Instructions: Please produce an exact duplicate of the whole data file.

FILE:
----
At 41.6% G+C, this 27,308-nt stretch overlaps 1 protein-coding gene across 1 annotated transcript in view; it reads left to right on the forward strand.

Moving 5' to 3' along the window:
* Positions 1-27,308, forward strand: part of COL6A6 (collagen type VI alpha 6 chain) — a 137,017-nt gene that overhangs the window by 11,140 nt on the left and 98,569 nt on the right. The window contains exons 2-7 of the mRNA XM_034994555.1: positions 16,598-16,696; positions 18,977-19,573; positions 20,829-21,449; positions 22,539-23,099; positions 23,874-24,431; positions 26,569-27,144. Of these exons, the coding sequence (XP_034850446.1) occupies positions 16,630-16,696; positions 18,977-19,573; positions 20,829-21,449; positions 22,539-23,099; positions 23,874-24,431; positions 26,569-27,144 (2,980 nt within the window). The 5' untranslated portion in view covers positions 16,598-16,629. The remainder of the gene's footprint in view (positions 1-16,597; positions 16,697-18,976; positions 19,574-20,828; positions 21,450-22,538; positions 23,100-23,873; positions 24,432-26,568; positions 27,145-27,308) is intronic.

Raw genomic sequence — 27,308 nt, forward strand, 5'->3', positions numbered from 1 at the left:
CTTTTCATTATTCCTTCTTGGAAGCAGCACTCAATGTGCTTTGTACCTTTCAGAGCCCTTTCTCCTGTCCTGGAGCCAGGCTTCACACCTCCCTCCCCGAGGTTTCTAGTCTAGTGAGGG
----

At 41.6% G+C, this 27,308-nt stretch overlaps 1 protein-coding gene across 1 annotated transcript in view; it reads left to right on the forward strand.

Moving 5' to 3' along the window:
* Positions 1-27,308, forward strand: part of COL6A6 (collagen type VI alpha 6 chain) — a 137,017-nt gene that overhangs the window by 11,140 nt on the left and 98,569 nt on the right. The window contains exons 2-7 of the mRNA XM_034994555.1: positions 16,598-16,696; positions 18,977-19,573; positions 20,829-21,449; positions 22,539-23,099; positions 23,874-24,431; positions 26,569-27,144. Of these exons, the coding sequence (XP_034850446.1) occupies positions 16,630-16,696; positions 18,977-19,573; positions 20,829-21,449; positions 22,539-23,099; positions 23,874-24,431; positions 26,569-27,144 (2,980 nt within the window). The 5' untranslated portion in view covers positions 16,598-16,629. The remainder of the gene's footprint in view (positions 1-16,597; positions 16,697-18,976; positions 19,574-20,828; positions 21,450-22,538; positions 23,100-23,873; positions 24,432-26,568; positions 27,145-27,308) is intronic.

Raw genomic sequence — 27,308 nt, forward strand, 5'->3', positions numbered from 1 at the left:
CTTTTCATTATTCCTTCTTGGAAGCAGCACTCAATGTGCTTTGTACCTTTCAGAGCCCTTTCTCCTGTCCTGGAGCCAGGCTTCACACCTCCCTCCCCGAGGTTTCTAGTCTAGTGAGGG